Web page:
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“You have to marry your rapist” - Sexual violence survivor victimized by harmful tradition in Ethiopia

KONSO, Ethiopia – “She was made to believe that marrying her rapist was her only hope. She had no choice,” said Mulu* about her cousin, who was forced by their family to marry the man who had raped her in Konso, a town in the Southern Nations, Nationalities and Peoples Region (SNNPR) of Ethiopia.

The world’s eyes are now on the conflict in Tigray, the northernmost region of Ethiopia, but that is just one of several active, ongoing conflicts. In conflict situations, vulnerability to gender-based violence, including sexual violence, is greatly exacerbated.

Rut*, Mulu's cousin, was only 15 when she was raped by an armed assailant at night in the displacement camp where she and her family had sought shelter from communal clashes fueled by territorial claims in the region. Her parents responded as many families do; they sought justice through community leaders who mediated between Rut and the rapist. But according to custom, the rape was not viewed as a violation of Rut’s bodily autonomy but rather as a dishonor perpetrated against her family, and the remedy was not punishment or rehabilitation of the perpetrator, nor compensation to Rut. Instead, in the community’s view, the rapist was obligated to marry Rut to spare her family from shame.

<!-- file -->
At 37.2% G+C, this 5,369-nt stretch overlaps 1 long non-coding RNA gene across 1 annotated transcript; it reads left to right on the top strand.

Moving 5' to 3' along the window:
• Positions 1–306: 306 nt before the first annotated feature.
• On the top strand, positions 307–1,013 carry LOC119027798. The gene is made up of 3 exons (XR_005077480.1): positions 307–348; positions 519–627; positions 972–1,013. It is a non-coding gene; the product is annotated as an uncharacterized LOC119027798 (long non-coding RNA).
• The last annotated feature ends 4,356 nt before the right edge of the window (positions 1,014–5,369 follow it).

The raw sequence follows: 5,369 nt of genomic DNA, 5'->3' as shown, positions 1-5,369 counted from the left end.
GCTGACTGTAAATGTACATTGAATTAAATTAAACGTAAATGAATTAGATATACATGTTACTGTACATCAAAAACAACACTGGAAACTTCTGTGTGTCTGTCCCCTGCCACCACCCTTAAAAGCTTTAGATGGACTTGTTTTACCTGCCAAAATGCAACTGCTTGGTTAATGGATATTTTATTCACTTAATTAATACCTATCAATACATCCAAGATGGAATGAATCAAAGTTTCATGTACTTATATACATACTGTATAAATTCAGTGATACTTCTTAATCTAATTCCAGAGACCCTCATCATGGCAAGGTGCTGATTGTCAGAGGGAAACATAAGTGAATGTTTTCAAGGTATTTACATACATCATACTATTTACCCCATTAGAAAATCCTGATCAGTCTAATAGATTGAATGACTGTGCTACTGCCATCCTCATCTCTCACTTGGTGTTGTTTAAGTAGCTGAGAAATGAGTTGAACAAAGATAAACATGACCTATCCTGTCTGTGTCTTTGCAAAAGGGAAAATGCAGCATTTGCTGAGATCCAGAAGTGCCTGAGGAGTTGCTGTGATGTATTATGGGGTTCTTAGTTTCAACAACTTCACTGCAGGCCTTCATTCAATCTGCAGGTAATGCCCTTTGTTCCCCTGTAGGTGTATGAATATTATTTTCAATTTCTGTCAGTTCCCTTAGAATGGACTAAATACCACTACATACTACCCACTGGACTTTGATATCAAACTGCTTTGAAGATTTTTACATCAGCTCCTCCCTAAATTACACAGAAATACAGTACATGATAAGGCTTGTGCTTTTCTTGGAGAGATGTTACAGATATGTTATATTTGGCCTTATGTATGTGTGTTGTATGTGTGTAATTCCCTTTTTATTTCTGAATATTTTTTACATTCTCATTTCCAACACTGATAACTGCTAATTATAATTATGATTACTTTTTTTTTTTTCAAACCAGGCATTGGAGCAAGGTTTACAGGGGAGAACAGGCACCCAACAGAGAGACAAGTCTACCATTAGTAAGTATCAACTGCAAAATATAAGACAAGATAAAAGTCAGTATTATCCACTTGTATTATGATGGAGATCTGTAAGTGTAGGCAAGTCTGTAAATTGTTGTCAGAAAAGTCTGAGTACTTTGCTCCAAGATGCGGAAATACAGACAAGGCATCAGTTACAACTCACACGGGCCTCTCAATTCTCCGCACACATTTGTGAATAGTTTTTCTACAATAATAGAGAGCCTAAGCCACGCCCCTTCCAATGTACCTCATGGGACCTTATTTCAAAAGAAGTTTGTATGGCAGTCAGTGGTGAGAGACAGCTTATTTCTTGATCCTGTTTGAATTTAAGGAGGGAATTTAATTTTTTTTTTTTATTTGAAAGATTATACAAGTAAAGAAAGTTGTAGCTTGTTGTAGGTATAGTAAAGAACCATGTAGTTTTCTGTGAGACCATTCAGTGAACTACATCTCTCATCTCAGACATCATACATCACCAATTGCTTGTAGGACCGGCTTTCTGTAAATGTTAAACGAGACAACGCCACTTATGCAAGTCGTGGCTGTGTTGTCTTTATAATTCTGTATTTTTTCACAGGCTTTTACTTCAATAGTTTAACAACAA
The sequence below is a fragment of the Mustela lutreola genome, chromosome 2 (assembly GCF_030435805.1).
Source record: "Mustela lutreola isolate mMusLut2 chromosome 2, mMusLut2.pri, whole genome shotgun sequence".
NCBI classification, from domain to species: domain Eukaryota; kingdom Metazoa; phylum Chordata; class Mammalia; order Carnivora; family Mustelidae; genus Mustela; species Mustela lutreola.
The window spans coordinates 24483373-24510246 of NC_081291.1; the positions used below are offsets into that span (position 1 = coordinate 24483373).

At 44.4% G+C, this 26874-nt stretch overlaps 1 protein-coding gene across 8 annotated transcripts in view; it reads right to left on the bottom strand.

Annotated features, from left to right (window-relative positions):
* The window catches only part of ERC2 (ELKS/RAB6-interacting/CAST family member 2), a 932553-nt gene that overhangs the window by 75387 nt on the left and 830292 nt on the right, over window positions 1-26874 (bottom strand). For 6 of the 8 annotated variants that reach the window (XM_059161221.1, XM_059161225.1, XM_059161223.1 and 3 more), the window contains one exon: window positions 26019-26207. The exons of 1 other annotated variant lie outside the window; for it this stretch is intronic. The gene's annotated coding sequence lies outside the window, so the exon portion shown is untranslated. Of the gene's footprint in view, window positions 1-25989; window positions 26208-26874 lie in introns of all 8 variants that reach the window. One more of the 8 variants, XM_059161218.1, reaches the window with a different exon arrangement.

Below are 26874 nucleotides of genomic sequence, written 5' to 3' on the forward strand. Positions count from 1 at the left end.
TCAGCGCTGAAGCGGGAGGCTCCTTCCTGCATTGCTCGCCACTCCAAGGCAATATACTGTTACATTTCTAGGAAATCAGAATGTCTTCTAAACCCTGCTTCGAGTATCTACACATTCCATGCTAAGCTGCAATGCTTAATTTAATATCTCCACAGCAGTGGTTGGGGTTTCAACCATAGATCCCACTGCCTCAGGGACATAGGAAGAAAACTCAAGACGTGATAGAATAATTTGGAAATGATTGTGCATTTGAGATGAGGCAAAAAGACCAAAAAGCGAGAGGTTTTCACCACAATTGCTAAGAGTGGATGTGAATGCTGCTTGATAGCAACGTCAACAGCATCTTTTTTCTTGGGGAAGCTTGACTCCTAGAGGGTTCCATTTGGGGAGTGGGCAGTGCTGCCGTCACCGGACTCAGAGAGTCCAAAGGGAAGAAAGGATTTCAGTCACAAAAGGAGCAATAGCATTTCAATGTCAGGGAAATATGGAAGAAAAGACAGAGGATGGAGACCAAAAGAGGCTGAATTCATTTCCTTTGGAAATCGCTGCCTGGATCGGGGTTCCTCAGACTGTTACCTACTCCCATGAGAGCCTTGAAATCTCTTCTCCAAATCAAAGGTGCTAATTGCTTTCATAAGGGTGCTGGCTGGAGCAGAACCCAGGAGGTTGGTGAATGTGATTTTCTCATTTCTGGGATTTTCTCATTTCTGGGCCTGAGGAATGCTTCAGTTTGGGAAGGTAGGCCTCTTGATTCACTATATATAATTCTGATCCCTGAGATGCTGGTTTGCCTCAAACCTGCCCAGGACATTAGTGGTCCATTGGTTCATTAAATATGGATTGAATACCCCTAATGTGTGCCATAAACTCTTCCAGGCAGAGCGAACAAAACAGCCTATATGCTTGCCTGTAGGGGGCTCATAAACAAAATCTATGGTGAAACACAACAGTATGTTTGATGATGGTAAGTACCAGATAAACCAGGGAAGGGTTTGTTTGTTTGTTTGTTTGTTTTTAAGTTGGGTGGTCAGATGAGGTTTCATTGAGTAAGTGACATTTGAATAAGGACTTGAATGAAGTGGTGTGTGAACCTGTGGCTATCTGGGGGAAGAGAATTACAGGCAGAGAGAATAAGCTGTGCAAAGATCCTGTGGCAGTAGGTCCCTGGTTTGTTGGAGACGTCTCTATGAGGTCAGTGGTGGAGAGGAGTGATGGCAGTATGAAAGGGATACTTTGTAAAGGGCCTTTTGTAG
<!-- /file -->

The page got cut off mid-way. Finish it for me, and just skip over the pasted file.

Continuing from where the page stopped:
“She doesn’t love him, but if he hadn’t married her, she couldn’t have returned back to live in the community. Her family would not accept her back,” Mulu explained to UNFPA. “She found herself helpless so she agreed to marry him.”

This harmful tradition - known as “marrying your rapist” rule - is practiced in a number of communities in Ethiopia, and indeed around the world. While both rape and forced marriage are crimes under Ethiopian law, they are difficult to prosecute as they are usually settled outside courts of law. In the end, rapists who marry their victims not only escape punishment, they may also benefit from a lowered bride price demanded by the survivor’s family.